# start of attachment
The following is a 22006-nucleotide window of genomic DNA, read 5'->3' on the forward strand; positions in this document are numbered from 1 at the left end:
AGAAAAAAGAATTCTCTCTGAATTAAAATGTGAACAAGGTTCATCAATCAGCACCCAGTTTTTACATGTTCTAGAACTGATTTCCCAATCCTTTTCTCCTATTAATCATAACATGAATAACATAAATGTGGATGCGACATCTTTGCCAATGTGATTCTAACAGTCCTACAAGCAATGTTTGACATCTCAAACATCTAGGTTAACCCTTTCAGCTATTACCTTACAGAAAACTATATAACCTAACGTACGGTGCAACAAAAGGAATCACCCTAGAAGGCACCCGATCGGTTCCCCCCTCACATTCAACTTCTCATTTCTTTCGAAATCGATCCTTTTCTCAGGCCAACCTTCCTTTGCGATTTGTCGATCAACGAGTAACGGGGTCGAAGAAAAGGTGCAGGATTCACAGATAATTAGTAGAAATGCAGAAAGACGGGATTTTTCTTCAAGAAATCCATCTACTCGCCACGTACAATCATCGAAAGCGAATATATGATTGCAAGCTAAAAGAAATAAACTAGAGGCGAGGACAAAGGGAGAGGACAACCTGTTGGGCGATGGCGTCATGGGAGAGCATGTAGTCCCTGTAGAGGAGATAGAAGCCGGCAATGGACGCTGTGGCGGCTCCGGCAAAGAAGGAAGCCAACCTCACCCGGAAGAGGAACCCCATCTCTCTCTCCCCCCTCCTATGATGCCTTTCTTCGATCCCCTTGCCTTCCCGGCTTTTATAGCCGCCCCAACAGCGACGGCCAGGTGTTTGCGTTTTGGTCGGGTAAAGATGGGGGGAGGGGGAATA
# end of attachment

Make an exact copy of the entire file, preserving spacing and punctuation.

The following is a 22006-nucleotide window of genomic DNA, read 5'->3' on the forward strand; positions in this document are numbered from 1 at the left end:
AGAAAAAAGAATTCTCTCTGAATTAAAATGTGAACAAGGTTCATCAATCAGCACCCAGTTTTTACATGTTCTAGAACTGATTTCCCAATCCTTTTCTCCTATTAATCATAACATGAATAACATAAATGTGGATGCGACATCTTTGCCAATGTGATTCTAACAGTCCTACAAGCAATGTTTGACATCTCAAACATCTAGGTTAACCCTTTCAGCTATTACCTTACAGAAAACTATATAACCTAACGTACGGTGCAACAAAAGGAATCACCCTAGAAGGCACCCGATCGGTTCCCCCCTCACATTCAACTTCTCATTTCTTTCGAAATCGATCCTTTTCTCAGGCCAACCTTCCTTTGCGATTTGTCGATCAACGAGTAACGGGGTCGAAGAAAAGGTGCAGGATTCACAGATAATTAGTAGAAATGCAGAAAGACGGGATTTTTCTTCAAGAAATCCATCTACTCGCCACGTACAATCATCGAAAGCGAATATATGATTGCAAGCTAAAAGAAATAAACTAGAGGCGAGGACAAAGGGAGAGGACAACCTGTTGGGCGATGGCGTCATGGGAGAGCATGTAGTCCCTGTAGAGGAGATAGAAGCCGGCAATGGACGCTGTGGCGGCTCCGGCAAAGAAGGAAGCCAACCTCACCCGGAAGAGGAACCCCATCTCTCTCTCCCCCCTCCTATGATGCCTTTCTTCGATCCCCTTGCCTTCCCGGCTTTTATAGCCGCCCCAACAGCGACGGCCAGGTGTTTGCGTTTTGGTCGGGTAAAGATGGGGGGAGGGGGAATA